2005 Ford Escape

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2005 Ford Escape

By Dan Jedlicka of MSN Autos
Rating: 8

Bottom Line:

Good alternative to bulkier, more fuel-thirsty sport-utility vehicles.
Pros:
  • Larger base engine
  • Roomy
  • Agile
Cons:
  • Lazy highway passing with base engine
  • Narrow rear doorways
  • Wind and road noise on highway

The 2005 version of the car-like Ford Escape should keep it the top-selling compact sport-utility vehicle, with revised styling, a more powerful base engine that replaces an anemic one and a bunch of other improvements.

The Escape is for those who want a roomy sport ute that isn't as truck-like or fuel-hungry as midsize sport utilities.

Ford pretty much ignored the 2004 model year with the Escape, so the new version arrives as an early 2005 model. It remains a 4-door SUV with a rear hatch that has a flip-up glass area.

There is slicker front styling, thanks to a new fascia with a restyled grille, integral fog lights and quad headlights with "jewel-effect" clear lenses. Also revised is the rear design.

Better Base Engine
Gone is the underpowered 2.0-liter 127-horsepower 4-cylinder base engine, which was fine in town but gutless when it came to merging into fast freeway traffic or during 65-75 passing maneuvers on the highway. It's been replaced by a quieter, smoother 2.3-liter 4-cylinder with 153 horsepower.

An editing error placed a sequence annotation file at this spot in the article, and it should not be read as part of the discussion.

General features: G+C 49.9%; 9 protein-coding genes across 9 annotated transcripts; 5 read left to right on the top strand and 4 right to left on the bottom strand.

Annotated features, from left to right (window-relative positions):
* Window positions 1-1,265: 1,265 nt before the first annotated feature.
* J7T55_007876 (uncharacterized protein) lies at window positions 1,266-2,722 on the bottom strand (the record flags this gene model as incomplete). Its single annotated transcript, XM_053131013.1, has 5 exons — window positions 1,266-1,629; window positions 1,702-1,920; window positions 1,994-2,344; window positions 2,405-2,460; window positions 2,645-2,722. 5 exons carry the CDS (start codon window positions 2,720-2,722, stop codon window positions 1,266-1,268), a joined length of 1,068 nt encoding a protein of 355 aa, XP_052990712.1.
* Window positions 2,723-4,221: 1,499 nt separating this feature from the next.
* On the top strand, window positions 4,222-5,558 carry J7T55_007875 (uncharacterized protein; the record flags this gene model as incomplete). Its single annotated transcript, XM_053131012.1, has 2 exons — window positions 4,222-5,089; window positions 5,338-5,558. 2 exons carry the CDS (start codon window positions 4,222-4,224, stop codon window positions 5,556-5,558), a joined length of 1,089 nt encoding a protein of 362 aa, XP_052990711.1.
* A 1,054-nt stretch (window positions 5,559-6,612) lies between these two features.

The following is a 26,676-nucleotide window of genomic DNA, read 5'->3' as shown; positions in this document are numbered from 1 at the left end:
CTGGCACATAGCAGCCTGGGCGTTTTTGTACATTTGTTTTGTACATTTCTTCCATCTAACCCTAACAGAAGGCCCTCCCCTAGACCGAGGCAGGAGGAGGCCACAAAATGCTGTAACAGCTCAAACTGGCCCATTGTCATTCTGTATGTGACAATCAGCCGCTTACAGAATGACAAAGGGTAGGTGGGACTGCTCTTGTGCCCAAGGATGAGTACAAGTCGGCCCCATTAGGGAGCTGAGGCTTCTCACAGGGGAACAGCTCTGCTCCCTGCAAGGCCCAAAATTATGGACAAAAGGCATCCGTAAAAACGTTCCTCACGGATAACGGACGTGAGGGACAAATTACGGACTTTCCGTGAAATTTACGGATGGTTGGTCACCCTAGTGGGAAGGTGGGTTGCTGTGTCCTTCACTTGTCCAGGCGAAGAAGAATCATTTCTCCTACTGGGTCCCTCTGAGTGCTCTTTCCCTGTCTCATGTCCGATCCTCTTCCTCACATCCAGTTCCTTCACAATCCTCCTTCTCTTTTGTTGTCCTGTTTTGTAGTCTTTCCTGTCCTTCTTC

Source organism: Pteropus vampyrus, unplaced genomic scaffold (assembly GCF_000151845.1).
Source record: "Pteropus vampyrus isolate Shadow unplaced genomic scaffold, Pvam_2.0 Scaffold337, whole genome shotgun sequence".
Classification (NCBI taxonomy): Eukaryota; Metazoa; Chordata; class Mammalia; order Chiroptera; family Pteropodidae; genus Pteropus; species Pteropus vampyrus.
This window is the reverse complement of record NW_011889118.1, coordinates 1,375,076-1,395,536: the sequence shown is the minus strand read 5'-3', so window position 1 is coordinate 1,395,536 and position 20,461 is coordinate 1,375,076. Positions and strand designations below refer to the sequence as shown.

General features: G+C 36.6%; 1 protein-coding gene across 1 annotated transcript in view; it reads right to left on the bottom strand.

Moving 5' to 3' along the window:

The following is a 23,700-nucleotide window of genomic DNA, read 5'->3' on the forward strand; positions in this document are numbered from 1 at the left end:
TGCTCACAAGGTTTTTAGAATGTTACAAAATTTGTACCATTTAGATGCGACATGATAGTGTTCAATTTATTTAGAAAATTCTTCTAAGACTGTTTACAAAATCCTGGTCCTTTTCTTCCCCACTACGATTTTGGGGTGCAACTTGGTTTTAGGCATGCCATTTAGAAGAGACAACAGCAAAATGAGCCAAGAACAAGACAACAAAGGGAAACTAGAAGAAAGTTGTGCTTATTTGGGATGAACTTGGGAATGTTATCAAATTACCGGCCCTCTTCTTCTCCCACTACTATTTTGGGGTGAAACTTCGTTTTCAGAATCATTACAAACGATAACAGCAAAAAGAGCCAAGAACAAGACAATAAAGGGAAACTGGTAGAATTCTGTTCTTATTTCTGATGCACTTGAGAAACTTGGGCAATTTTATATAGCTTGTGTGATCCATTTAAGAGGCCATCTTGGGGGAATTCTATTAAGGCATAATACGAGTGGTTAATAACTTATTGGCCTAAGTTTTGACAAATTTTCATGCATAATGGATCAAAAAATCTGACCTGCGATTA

A 200-horsepower V6 remains available and has been refined, with improved part-throttle response. (A hybrid gasoline-electric Escape is scheduled to arrive later this year.)

The new 4-cylinder engine increases towing capacity from 1,000 pounds to 1,500 pounds, while the V6 can handle up to 3,500 pounds.

More Transmission Choices
The old 4-cylinder came only with a 5-speed manual gearbox, which was needed to coax the most performance from it; an automatic transmission would have made the base Escape even slower. The standard engine now comes with either a new 5-speed manual gearbox with reduced shift effort or an extra-cost 4-speed automatic transmission.

The larger 4-cylinder can handle the automatic fairly well, although acceleration only is lively with that combination to about 60 mph—and the 65-75 passing times on level roads are just average. The 4-cylinder Escape is quicker with the manual gearbox because that transmission absorbs less power, although steady 75 cruising is no problem with the base engine and automatic.

The V6 comes only with the responsive automatic, but that engine falls a few miles per gallon short of the 4-cylinder engine, which provides an estimated 22 mpg in the city and 25 on the highway with the automatic.

Two Drive Setups
All Escape versions come with front-wheel drive or an improved all-wheel-drive system, which has no low-range gearing for serious off-road use. The smoother system provides slightly better fuel economy.

The V6 is standard in the higher-line XLT and Limited trim levels, which start at $22,750 and end at $26,365. The 4-cylinder Escape XLS Escapes begin at $19,265 and go to $21,155—although watch for price hikes of several hundred dollars before summer sets in.